testPlugins "com.coravy.hudson.plugins.github:github:1.19.0"
}

You may notice now that there are some versions of things that you have to write multiple times. More than likely you may want to change or upgrade versioning on all of these. An easier way to manage this is to create a variable that will store those common values. Notice the ext closure with 2 variables jobDslVersion and jenkinsVersion.

ext {
    jobDslVersion = '1.59'
    jenkinsVersion = '2.46.2'
}

dependencies {
    compile "org.jenkins-ci.plugins:job-dsl-core:${jobDslVersion}"
    compile "org.apache.ivy:ivy:2.4.0"

    testCompile "org.spockframework:spock-core:1.1-groovy-2.4"

    // Jenkins Test Harness
    testCompile "org.jenkins-ci.main:jenkins-test-harness:2.26"
    testCompile "org.jenkins-ci.main:jenkins-war:${jenkinsVersion}"
    testCompile "org.jenkins-ci.main:jenkins-war:${jenkinsVersion}:[email protected]"

    // Job DSL plugin including dependencies
    testCompile "org.jenkins-ci.plugins:job-dsl:${jobDslVersion}"
    testCompile "org.jenkins-ci.plugins:job-dsl:${jobDslVersion}@jar"
    testCompile "org.jenkins-ci.plugins:structs:[email protected]"

    // Jenkins plugins to install
    testPlugins "org.jenkins-ci.plugins:ghprb:1.31.4"
    testPlugins "com.coravy.hudson.plugins.github:github:1.19.0"
}

Testing

Once you have your predefined Jenkins harness setup with all the appropriate plugins, it is time for your first test. This test will be run on all of the groovy files within the jobs directory. What we want to do is load each script and look to see if any exceptions are thrown. If there are exceptions then that will mean either we have an error in syntax, a missing method, and sometimes it could mean a wrong version of the plugin being used.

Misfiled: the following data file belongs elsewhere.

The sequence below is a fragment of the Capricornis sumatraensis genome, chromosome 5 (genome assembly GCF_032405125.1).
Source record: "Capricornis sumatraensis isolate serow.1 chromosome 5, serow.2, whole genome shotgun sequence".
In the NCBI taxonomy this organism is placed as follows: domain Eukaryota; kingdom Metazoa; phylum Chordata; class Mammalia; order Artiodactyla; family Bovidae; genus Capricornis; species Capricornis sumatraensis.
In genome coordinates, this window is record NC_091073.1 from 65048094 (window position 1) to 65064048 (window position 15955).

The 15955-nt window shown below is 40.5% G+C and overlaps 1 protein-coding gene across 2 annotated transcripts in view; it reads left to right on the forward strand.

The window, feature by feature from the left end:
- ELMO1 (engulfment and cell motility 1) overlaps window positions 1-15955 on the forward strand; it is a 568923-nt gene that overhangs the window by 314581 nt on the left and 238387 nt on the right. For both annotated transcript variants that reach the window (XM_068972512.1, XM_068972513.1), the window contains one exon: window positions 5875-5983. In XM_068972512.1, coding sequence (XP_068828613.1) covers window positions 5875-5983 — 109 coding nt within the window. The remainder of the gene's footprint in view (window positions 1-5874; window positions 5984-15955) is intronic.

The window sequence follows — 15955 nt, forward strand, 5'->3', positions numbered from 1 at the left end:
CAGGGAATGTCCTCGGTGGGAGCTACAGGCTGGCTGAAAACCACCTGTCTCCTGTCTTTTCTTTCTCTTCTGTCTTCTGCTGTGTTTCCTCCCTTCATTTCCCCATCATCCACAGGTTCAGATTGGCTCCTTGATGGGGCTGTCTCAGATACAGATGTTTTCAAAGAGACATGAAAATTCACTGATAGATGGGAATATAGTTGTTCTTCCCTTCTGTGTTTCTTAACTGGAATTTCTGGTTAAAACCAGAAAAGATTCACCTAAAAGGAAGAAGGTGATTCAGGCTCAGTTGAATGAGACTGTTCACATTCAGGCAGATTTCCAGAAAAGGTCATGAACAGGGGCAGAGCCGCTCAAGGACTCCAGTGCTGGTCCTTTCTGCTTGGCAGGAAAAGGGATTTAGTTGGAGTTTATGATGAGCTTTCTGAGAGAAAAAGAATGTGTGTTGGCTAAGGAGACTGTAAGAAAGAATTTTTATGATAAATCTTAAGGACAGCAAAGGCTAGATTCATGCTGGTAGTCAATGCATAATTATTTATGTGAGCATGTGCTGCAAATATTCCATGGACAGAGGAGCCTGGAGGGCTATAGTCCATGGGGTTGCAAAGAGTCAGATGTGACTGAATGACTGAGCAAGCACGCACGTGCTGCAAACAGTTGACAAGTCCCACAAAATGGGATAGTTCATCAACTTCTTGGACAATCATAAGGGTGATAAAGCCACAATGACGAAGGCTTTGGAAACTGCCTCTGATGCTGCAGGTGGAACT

To get started we will create a new file called JobScriptsSpec.groovy in the src/test/groovy/ directory.

import javaposse.jobdsl.dsl.DslScriptLoader
import javaposse.jobdsl.plugin.JenkinsJobManagement
import org.junit.ClassRule
import org.jvnet.hudson.test.JenkinsRule
import spock.lang.Shared
import spock.lang.Specification
import spock.lang.Unroll

class JobScriptsSpec extends Specification {
    @Shared
    @ClassRule
    JenkinsRule jenkinsRule = new JenkinsRule()

    @Unroll
    def 'test script #file.name'(File file) {
        given:
        def jobManagement = new JenkinsJobManagement(System.out, [:], new File('.'))

        when:
        new DslScriptLoader(jobManagement).runScript(file.text)

        then:
        noExceptionThrown()

        where:
        file << jobFiles
    }

    static List<File> getJobFiles() {
        List<File> files = []
        new File('jobs').eachFileRecurse {
            if (it.name.endsWith('.groovy')) {
                files << it
            }
        }
        files
    }
}

From glancing at this code there are 2 main parts. The test defined after the @Unroll, and the list function called getJobFiles. If you are unfamiliar with groovy the @Unroll allows us to iterate over a subset of data. In the case of our tests that will be the files found with the getter getJobFiles. This test will load each script one by one, load it into the Jenkins harness, run the script with the DslScriptLoader and test if an exception is thrown.

If you are using the sample repo you may notice that Gradle wrapper is included. To run the tests.

# Linux / Mac
./gradlew test

# Windows
gradlew.bat test